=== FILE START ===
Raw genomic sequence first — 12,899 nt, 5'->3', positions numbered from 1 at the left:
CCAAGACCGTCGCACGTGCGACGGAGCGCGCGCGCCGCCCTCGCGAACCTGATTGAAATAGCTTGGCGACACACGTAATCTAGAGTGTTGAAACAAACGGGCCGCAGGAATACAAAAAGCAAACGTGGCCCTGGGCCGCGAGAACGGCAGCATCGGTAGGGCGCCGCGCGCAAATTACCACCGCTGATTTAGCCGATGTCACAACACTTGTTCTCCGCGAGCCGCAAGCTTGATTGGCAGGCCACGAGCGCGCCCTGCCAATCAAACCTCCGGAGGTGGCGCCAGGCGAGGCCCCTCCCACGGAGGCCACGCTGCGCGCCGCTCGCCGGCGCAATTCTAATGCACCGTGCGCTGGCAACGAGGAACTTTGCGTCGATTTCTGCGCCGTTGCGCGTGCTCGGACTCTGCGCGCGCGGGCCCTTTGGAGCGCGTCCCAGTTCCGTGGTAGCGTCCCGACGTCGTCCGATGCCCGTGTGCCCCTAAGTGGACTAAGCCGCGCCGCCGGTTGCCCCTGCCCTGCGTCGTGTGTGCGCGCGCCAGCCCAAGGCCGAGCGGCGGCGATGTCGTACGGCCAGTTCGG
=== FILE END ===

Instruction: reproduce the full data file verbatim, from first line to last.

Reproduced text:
Raw genomic sequence first — 12,899 nt, 5'->3', positions numbered from 1 at the left:
CCAAGACCGTCGCACGTGCGACGGAGCGCGCGCGCCGCCCTCGCGAACCTGATTGAAATAGCTTGGCGACACACGTAATCTAGAGTGTTGAAACAAACGGGCCGCAGGAATACAAAAAGCAAACGTGGCCCTGGGCCGCGAGAACGGCAGCATCGGTAGGGCGCCGCGCGCAAATTACCACCGCTGATTTAGCCGATGTCACAACACTTGTTCTCCGCGAGCCGCAAGCTTGATTGGCAGGCCACGAGCGCGCCCTGCCAATCAAACCTCCGGAGGTGGCGCCAGGCGAGGCCCCTCCCACGGAGGCCACGCTGCGCGCCGCTCGCCGGCGCAATTCTAATGCACCGTGCGCTGGCAACGAGGAACTTTGCGTCGATTTCTGCGCCGTTGCGCGTGCTCGGACTCTGCGCGCGCGGGCCCTTTGGAGCGCGTCCCAGTTCCGTGGTAGCGTCCCGACGTCGTCCGATGCCCGTGTGCCCCTAAGTGGACTAAGCCGCGCCGCCGGTTGCCCCTGCCCTGCGTCGTGTGTGCGCGCGCCAGCCCAAGGCCGAGCGGCGGCGATGTCGTACGGCCAGTTCGG